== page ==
The huntsman loved Juliet with his whole heart and further then, and she loved him just as fully in return. It wasn’t strange in their country for two wandering souls to find each other so fully, but it was a little more scarce in the capitol.

The retired into the warm emerald arms of the forest where they built a house with the riches of his former fame, and he promised that the next coffins he built would be their own, when they were old and gray and tired, ready to trade this life for deep contented sleep.

Juliet was full of laughter and she made everything into a jest, so it was hard for him to draw a serious answer from her. He never fully uncovered her tale, and she was quite convinced that everything before they had come together could be easily forgotten. Perhaps she was right, but either way many years passed in contented solitude.

With a wisdom seemingly endless, she planted roses and taught him to ride horses and all manner of things that he couldn’t fathom how she had learned. They danced slow circles on the fresh fallen snow of winter and retired into their warm home where he had begun to build her a table that would last far longer than they.

Every so often, a seemingly lost soul would come knocking on the door of their small cabin. Juliet would graciously welcome them inside to sit beside the warmth of their ever-burning fire. She seemed to dazzle in those days, glittering with happiness. The traveler would imminently be given over to desire of her, or if the traveler was a woman, they would wander from the house’s warmth to the shed behind the cottage where they were sure to find the huntsman. Just as surely, he would be immersed in work, for nothing else could drag him from his Juliet’s side.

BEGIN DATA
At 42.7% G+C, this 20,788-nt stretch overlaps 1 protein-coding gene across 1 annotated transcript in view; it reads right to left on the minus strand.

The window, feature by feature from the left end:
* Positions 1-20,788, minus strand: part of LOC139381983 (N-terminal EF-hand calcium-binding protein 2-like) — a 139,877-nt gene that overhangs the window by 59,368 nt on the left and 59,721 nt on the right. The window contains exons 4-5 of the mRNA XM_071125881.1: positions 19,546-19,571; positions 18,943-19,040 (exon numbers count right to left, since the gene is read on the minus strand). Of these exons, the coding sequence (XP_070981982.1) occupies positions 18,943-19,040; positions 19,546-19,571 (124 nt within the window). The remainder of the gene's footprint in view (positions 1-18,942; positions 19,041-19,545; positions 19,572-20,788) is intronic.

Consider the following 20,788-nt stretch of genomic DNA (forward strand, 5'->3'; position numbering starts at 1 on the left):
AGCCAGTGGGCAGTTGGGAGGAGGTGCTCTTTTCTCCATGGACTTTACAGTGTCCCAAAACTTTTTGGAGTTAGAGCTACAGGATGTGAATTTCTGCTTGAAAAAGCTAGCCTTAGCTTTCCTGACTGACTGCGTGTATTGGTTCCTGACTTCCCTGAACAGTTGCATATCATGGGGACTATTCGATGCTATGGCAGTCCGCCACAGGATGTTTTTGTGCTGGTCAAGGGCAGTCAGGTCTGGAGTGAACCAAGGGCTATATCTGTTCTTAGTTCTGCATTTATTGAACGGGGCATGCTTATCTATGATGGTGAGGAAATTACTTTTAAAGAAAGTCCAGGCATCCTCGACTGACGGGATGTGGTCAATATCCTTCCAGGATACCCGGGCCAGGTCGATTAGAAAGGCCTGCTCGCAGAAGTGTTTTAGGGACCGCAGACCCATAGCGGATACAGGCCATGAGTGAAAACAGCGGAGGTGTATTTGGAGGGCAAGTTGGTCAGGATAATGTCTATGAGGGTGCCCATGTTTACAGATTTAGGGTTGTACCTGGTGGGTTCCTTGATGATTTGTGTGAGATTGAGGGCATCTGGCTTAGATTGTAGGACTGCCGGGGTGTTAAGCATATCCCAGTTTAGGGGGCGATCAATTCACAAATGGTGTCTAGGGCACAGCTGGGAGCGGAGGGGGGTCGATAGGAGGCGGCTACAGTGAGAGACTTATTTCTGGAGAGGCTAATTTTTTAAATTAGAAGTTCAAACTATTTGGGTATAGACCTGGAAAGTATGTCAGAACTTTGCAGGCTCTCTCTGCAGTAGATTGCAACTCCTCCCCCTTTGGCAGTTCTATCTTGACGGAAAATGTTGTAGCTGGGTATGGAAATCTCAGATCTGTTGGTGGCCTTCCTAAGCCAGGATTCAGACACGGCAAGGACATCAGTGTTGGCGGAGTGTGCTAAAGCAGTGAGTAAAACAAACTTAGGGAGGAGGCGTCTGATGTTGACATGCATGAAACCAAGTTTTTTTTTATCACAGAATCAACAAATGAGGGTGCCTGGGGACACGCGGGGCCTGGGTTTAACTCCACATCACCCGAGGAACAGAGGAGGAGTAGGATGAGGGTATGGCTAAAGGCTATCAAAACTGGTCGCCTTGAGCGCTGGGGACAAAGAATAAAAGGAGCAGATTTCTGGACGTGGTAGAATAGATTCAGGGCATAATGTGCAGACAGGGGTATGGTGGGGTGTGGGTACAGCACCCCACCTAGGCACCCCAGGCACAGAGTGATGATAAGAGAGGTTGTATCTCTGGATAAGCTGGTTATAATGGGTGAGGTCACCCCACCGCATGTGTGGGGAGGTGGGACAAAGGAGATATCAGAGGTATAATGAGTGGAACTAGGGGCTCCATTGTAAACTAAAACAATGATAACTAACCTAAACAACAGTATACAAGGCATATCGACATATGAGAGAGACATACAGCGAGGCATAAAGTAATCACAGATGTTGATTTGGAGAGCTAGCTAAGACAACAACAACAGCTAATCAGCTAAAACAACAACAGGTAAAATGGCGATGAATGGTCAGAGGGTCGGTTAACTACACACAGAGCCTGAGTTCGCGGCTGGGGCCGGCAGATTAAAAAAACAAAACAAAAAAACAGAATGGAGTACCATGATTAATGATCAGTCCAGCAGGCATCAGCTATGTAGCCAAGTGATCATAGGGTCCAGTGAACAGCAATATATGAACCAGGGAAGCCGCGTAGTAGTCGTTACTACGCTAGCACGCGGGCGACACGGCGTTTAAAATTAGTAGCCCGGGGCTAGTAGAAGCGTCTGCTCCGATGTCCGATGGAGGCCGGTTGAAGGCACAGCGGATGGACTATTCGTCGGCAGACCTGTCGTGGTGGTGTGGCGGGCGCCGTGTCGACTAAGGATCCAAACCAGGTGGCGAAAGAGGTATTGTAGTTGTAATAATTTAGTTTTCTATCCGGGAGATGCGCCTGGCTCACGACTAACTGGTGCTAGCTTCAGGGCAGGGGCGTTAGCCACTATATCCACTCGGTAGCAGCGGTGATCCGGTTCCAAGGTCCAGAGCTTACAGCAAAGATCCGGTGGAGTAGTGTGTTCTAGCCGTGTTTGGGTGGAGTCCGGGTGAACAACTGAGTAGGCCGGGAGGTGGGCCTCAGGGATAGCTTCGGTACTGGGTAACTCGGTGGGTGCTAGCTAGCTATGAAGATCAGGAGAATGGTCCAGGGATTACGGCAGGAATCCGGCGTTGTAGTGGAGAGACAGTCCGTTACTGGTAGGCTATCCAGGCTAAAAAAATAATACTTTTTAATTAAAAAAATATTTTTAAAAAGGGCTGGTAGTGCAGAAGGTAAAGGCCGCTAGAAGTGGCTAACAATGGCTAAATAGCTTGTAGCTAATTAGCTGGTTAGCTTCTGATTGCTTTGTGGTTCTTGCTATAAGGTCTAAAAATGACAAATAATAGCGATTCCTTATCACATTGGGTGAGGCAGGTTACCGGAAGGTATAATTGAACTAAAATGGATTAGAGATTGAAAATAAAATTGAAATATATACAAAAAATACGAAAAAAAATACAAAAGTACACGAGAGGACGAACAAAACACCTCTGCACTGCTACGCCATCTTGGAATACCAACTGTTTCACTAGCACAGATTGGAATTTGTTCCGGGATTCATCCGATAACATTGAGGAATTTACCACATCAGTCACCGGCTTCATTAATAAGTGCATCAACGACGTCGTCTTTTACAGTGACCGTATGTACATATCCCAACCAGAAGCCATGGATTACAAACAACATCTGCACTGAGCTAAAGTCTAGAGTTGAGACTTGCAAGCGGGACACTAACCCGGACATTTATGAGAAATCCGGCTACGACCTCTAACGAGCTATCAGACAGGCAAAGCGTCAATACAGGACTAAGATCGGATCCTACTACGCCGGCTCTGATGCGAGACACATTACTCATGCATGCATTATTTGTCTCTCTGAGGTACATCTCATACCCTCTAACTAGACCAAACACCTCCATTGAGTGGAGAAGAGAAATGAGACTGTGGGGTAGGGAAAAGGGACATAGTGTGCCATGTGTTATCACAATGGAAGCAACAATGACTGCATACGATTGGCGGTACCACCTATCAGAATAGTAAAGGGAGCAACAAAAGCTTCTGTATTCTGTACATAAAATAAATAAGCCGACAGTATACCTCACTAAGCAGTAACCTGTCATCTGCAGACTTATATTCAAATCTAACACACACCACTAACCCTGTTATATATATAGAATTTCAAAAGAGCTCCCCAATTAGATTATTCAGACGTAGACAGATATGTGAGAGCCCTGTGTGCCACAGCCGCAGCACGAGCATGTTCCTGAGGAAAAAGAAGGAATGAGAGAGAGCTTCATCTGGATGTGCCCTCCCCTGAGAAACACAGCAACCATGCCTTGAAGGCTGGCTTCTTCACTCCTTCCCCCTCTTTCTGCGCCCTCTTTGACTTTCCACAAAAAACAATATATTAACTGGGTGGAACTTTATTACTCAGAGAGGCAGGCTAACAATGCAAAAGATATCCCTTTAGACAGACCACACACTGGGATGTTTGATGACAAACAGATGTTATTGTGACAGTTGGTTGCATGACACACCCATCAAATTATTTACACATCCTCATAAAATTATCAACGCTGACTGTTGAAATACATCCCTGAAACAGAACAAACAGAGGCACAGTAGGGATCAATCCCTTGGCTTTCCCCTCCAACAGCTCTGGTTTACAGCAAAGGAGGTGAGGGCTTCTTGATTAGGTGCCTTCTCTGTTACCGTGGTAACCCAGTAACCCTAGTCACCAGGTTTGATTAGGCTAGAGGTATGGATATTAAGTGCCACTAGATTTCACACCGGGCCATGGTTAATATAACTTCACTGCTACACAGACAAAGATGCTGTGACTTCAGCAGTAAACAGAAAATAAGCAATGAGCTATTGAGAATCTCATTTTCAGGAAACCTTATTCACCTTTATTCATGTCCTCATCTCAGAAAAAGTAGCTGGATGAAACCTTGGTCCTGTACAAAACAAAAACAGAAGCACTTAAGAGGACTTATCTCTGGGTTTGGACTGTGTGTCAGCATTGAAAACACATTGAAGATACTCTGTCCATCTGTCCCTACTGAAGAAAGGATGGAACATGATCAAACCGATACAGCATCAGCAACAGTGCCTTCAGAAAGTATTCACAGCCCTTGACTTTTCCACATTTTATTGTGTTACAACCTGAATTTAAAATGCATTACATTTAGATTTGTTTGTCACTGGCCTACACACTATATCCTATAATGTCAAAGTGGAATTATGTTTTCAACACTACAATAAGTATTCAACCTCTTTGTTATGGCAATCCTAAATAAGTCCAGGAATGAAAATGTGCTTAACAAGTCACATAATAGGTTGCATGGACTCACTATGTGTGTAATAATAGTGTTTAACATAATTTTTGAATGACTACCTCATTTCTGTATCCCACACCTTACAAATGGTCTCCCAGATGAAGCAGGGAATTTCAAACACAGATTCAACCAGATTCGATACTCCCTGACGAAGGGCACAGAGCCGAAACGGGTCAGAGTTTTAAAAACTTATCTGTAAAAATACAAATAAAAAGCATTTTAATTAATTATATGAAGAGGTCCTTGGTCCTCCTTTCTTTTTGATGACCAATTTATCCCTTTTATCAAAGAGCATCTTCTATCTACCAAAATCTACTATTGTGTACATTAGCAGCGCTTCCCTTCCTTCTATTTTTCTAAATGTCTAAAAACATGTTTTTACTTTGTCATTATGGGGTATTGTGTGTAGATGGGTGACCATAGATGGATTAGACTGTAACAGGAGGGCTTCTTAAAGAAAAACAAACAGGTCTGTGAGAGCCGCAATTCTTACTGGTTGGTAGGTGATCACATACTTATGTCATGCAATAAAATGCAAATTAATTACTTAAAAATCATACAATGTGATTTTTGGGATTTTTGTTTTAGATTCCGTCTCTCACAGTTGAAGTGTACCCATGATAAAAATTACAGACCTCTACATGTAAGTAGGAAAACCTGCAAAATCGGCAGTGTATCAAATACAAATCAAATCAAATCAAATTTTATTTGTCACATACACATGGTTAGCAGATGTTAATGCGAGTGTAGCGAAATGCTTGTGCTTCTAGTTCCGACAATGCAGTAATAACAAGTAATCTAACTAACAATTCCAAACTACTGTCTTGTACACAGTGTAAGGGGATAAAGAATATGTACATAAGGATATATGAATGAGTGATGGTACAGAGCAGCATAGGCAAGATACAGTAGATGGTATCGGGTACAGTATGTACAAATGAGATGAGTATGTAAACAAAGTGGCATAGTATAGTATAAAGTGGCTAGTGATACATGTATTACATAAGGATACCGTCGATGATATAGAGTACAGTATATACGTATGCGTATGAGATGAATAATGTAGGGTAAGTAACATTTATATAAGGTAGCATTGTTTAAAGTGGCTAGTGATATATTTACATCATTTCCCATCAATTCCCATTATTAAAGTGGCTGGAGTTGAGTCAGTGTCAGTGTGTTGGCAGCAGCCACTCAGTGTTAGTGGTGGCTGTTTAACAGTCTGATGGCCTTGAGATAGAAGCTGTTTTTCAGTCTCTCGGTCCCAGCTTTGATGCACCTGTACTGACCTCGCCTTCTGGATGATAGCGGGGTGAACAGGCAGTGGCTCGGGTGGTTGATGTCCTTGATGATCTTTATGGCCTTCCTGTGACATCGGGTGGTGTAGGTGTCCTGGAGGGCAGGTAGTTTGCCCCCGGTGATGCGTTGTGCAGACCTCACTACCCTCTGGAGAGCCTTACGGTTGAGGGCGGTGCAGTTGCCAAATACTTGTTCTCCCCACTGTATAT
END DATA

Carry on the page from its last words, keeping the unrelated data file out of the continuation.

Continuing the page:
The traveler would find him sharpening some instrument. He had, under Juliet’s tender spirit, become a good natured and jovial man. She had smoothed away his rough edges, an artistry of her own, and left only the best behind. No female traveler could help but want him. And none could miss their love for each other.

Now often, these lost travelers were not lost at all. The huntsman had a way of becoming the best at everything he did, and along with tales of Juliet’s beauty and kindness, rumors of his talents spread. So it happened that often the lost travelers come to their small, ivy-covered cottage in the woods were really rather determined, travelers on rather specific quests.